Extraordinary nonprofit chief executives are extraordinarily board-savvy, meaning that among other things they take accountability for playing the leading role in building their boards’ governing capacity. As extremely busy volunteers, board members can’t realistically be expected to take the lead in capacity building no matter how dedicated they might be to high-impact governance, so the CEO has no choice but to wear what I call in my book The Board-Savvy CEO the “Chief Board Capacity Builder” hat. Working closely with the board, the CEO pays close attention to developing the people on the board, to clarifying the board’s governing role and functions, to keeping the board’s governing structure updated, and to mapping out processes for engaging board members in a meaningful fashion in shaping governing judgements and decisions.
Michelle Mason, President & CEO of the Association Forum of Chicagoland, plays the Chief Board Capacity Builder role with gusto. In the new podcast she recorded for this blog, Michelle talks about a facet of board capacity building she’s passionately committed to: systematically developing the Forum Board as a human resource. For one thing, this means continuously diversifying the Forum Board so that it has the right mix of members – in terms of experience, expertise, age, gender, trade, profession, etc. – to make effective governing decisions in a rapidly changing environment – capitalizing on opportunities to grow the Forum in terms of membership, revenue, and programs, and countering negative trends.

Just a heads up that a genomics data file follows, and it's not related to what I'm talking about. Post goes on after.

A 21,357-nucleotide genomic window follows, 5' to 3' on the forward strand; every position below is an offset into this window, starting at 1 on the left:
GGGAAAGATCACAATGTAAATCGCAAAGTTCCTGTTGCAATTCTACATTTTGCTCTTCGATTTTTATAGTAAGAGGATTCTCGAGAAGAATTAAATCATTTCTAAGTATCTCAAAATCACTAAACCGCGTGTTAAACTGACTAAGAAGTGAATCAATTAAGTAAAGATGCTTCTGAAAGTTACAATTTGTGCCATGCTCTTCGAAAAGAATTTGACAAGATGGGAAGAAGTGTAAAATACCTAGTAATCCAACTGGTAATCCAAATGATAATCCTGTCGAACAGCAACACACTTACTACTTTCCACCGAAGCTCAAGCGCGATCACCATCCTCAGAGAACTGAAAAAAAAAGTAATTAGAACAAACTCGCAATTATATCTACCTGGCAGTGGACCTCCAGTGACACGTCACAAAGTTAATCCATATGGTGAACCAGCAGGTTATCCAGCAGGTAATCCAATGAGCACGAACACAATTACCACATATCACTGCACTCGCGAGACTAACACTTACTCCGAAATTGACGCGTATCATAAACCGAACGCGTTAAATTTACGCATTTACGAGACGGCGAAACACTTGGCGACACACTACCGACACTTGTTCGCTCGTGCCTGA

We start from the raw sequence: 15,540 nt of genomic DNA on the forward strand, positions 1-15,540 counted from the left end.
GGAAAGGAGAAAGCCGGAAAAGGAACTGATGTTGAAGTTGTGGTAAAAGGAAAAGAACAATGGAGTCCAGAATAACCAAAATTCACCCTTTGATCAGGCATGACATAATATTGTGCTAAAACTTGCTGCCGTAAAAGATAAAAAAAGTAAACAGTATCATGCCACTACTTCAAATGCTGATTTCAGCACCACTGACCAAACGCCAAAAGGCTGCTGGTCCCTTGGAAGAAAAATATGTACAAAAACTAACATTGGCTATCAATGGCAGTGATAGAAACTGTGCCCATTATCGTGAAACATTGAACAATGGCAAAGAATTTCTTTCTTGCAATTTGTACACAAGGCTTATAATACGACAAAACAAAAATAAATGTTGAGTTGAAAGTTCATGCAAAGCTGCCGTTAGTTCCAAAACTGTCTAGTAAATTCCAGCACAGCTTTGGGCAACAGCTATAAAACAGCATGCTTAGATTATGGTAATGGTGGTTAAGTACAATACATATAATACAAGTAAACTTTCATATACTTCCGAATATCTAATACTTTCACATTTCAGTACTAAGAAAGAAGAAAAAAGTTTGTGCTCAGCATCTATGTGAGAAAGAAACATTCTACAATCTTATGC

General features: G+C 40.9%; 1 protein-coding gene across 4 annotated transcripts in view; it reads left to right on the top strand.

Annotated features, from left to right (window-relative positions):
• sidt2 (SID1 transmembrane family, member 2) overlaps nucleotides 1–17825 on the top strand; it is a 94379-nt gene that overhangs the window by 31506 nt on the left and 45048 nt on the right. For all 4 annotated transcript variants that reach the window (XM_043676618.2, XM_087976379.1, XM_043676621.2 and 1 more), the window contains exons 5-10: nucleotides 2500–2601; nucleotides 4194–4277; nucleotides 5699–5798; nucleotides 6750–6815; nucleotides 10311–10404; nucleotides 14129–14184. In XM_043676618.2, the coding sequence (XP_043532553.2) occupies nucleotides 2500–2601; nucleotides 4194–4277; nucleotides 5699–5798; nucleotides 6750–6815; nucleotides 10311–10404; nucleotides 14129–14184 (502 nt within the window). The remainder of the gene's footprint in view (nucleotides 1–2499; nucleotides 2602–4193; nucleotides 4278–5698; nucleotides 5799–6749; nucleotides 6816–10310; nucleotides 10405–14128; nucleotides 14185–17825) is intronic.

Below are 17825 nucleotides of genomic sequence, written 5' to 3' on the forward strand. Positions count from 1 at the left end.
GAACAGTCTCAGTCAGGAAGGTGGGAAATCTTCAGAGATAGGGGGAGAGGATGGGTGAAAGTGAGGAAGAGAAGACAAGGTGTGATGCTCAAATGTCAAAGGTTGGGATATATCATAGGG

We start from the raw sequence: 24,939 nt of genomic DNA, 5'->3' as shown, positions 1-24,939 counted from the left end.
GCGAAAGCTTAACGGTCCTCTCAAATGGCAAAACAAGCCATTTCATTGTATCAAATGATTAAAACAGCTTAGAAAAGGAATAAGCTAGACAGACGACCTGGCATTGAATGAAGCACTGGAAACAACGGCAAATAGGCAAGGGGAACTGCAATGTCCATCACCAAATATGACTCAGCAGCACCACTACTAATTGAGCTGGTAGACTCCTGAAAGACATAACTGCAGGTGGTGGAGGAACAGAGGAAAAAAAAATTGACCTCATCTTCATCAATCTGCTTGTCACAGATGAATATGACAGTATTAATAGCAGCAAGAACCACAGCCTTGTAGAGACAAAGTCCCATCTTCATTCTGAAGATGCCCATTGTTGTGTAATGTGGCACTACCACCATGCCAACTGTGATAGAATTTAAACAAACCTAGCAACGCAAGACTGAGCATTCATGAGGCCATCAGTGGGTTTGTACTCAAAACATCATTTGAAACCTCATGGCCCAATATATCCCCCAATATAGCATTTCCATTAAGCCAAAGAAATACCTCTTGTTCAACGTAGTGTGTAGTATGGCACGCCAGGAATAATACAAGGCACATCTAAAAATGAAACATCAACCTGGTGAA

As Michelle discusses in this podcast, making sure you have the right people in the boardroom is only half the battle. Developing her Board members’ governing knowledge and skills is critical to the Board’s functioning as a truly high-impact governing body, as is engaging Board members in doing high-level work that makes a significant difference in the Forum’s affairs. For example, Forum board members annually participate in a daylong strategic planning work session that focuses on coming up with initiatives to address dramatic changes in the Forum’s environment in the form of both opportunities and challenges. And every Forum Board meeting agenda now includes an item involving ”generative” discussion focused on emerging strategic issues, such as significant changes in the needs and expectations of association managers and executives.
What comes through loudly and clearly in Michelle’s podcast is that she’s not a traditional arms-length CEO where the Forum Board is concerned. She doesn’t see the Forum Board doing some kind of pure “policy making” work at one end of the leadership spectrum and her executive leadership work getting done at the other end. Rather, she and her Board work collaboratively as a true “Strategic Governing Team.”